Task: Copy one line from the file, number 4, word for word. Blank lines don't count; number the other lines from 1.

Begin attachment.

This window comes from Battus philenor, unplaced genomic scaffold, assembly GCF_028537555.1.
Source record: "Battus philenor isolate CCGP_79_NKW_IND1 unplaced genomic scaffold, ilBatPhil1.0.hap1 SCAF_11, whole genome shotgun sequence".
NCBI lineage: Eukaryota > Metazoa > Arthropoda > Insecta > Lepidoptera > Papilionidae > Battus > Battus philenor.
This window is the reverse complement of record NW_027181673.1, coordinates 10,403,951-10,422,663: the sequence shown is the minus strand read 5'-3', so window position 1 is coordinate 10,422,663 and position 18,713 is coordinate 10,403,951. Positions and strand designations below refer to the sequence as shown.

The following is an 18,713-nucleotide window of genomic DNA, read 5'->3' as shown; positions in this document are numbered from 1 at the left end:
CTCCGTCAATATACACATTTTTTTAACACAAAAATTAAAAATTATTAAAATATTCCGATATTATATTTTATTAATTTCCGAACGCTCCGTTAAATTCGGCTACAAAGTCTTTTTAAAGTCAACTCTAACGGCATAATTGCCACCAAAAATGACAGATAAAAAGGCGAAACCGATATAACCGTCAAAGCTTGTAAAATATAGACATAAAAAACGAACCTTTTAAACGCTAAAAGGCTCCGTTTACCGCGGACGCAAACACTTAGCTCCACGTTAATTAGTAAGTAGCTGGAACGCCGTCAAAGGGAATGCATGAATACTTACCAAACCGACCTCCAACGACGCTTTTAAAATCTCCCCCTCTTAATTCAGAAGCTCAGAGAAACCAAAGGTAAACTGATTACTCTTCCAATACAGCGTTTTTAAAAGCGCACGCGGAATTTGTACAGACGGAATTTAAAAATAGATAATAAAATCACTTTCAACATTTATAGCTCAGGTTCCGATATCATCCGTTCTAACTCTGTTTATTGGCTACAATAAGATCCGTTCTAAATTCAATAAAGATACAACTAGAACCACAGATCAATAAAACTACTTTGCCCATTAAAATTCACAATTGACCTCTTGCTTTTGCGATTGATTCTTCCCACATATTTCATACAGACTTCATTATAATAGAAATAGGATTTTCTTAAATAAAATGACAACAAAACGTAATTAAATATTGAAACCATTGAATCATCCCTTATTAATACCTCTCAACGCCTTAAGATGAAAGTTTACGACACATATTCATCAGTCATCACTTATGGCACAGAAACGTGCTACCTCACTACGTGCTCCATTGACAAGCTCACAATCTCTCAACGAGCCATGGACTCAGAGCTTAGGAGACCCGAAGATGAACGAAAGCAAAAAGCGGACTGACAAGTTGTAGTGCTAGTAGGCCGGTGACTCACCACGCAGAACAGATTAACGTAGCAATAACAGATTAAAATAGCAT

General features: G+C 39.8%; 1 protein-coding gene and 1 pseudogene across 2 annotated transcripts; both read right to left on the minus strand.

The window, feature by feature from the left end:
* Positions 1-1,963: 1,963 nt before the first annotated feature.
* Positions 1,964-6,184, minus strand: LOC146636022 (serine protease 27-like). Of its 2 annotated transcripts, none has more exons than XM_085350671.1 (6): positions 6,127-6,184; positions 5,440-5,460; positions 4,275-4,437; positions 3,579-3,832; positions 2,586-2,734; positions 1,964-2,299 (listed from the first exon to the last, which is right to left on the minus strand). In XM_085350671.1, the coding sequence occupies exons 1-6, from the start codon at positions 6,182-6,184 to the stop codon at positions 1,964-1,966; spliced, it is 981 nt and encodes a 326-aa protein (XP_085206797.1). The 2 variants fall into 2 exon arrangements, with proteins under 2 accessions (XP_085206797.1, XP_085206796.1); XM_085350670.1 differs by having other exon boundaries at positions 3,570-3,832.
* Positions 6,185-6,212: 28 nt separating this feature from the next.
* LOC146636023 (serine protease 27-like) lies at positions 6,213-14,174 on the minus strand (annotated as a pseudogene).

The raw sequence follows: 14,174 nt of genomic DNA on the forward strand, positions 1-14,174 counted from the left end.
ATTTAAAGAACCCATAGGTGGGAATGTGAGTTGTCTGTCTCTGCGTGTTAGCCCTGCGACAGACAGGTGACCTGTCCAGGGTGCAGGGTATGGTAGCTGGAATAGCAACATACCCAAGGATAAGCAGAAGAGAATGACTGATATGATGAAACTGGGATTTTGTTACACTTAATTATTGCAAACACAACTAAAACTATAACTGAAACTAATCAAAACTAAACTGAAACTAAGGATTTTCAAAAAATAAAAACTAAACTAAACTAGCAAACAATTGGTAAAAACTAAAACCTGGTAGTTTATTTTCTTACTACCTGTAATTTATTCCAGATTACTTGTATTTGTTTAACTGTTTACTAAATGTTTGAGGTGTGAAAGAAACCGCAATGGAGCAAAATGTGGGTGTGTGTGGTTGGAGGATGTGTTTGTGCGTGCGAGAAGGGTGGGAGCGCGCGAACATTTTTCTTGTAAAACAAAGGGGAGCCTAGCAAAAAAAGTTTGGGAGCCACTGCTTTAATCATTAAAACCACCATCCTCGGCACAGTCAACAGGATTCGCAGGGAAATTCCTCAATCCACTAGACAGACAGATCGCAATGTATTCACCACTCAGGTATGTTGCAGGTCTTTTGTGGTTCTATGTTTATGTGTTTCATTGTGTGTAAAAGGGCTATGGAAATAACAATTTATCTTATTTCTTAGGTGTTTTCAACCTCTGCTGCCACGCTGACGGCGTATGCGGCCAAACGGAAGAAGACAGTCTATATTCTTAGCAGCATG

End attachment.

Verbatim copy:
This window is the reverse complement of record NW_027181673.1, coordinates 10,403,951-10,422,663: the sequence shown is the minus strand read 5'-3', so window position 1 is coordinate 10,422,663 and position 18,713 is coordinate 10,403,951. Positions and strand designations below refer to the sequence as shown.